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Social trust; generalized trust; welfare state; life course; cross-national research; comparative

Research project Social trust; generalized trust; welfare state; life course; cross-national research; comparative

Social trust is the belief that most other people can be trusted. Previous research shows that high-trust countries are healthier, more democratic and have higher economic growth than low-trust countries. Yet, we know surprisingly little about how and why trust changes over time. To fill this research gap, we make use of data where the same individuals are followed over time (panel data). Assuming that strong welfare states protect their citizens better from the consequences of negative life-course events, we test whether job loss, divorce, income cuts and worsening health affect social trust differently in different types of welfare states.

Project overview

Project period:

2016-01-01 2020-12-31


The Swedish Foundation for Humanities and Social Sciences, 2016-2020: SEK 9,585,000

Participating departments and units at Umeå University

Department of Sociology, Faculty of Social Sciences

Research area


Project description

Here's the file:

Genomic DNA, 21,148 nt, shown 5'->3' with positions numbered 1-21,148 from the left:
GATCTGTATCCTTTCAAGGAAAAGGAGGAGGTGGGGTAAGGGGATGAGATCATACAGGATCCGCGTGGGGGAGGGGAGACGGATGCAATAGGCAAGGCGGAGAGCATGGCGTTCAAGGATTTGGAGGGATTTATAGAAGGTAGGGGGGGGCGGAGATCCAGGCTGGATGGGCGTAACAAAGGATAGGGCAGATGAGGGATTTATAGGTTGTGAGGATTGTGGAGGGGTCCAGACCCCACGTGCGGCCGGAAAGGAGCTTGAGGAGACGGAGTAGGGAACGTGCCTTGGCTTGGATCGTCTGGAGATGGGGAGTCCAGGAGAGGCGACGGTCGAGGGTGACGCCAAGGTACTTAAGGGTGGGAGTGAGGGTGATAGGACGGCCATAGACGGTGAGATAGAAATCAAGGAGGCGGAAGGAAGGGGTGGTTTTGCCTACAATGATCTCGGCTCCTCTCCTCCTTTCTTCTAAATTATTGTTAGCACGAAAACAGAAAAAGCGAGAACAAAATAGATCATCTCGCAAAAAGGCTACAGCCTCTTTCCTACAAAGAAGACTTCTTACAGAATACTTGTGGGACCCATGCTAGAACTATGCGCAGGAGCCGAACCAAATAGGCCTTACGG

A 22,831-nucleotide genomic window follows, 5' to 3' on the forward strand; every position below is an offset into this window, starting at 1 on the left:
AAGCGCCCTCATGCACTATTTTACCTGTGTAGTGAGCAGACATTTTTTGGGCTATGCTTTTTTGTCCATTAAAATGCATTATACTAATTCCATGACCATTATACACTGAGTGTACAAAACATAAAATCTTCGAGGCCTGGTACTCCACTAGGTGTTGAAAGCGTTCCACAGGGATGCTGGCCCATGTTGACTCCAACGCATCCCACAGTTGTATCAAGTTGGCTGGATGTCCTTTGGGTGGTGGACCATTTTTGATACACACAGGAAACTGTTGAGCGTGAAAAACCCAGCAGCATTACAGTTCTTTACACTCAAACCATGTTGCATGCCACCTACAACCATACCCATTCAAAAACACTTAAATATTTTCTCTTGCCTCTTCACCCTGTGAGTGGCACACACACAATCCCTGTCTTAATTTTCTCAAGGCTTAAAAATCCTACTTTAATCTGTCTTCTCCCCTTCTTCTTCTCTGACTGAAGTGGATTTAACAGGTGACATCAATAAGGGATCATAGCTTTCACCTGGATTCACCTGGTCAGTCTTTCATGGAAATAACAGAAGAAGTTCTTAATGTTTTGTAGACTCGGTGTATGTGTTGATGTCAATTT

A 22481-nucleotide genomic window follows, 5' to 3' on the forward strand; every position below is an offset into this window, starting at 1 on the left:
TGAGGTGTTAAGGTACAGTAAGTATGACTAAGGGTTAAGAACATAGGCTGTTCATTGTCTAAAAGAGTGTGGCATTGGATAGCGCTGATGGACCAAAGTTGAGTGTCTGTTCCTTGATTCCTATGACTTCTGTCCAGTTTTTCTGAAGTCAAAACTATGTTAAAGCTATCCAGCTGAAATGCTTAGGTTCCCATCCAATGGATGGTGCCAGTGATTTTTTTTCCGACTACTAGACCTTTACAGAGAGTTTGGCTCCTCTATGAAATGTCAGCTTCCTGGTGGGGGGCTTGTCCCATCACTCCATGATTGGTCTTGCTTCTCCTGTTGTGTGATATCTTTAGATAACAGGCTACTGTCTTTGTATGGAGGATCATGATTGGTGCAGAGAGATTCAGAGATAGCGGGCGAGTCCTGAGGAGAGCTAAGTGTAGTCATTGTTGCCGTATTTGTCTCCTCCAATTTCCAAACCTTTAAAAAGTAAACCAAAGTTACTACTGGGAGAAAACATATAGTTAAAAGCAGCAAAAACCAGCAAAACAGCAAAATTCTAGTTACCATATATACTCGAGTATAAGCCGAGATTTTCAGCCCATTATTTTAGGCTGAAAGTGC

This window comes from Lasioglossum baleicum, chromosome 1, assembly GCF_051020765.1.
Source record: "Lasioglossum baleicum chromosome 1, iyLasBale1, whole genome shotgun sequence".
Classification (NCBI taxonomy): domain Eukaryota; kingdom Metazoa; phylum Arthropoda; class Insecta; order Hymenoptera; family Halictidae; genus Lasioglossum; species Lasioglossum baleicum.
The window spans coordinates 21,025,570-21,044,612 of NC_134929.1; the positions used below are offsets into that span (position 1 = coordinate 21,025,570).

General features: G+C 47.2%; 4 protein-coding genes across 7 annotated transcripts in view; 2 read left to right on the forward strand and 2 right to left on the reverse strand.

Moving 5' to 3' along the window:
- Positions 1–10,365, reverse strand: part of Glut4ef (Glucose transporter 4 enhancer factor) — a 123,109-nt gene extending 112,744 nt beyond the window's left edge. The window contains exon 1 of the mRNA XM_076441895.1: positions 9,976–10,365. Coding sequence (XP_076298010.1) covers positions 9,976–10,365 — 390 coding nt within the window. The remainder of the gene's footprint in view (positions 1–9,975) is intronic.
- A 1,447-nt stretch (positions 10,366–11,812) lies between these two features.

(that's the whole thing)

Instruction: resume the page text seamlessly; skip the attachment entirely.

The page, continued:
Social trust, the belief that most other people are trustworthy, leads to many important societal benefits, including higher economic growth, lower levels of corruption and better public health. However, very little is known about when and why individuals' trust changes. This knowledge is vital to halt the trend of declining social trust currently plaguing many countries. Our project will fill this research lacuna. We take a life-course perspective whereby individuals' trust changes in response to critical life-course events, such as job loss, divorce, income reduction, or worsening health conditions. We will analyze data from three countries, each representing different types of welfare state regimes: Germany (conservative), Norway (social democratic) and the United States (liberal). We expect to find that negative life-course events will erode social trust in contexts where the state provides little or no welfare buffer. We will test this argument by analyzing longitudinal data from the German Socio-economic Panel, the Norwegian Citizen Panel and the U.S. General Social Survey. All three surveys observe individuals at multiple points in time. The results from this research will provide social policy makers with much-needed information about the most effective means of protecting and increasing social trust.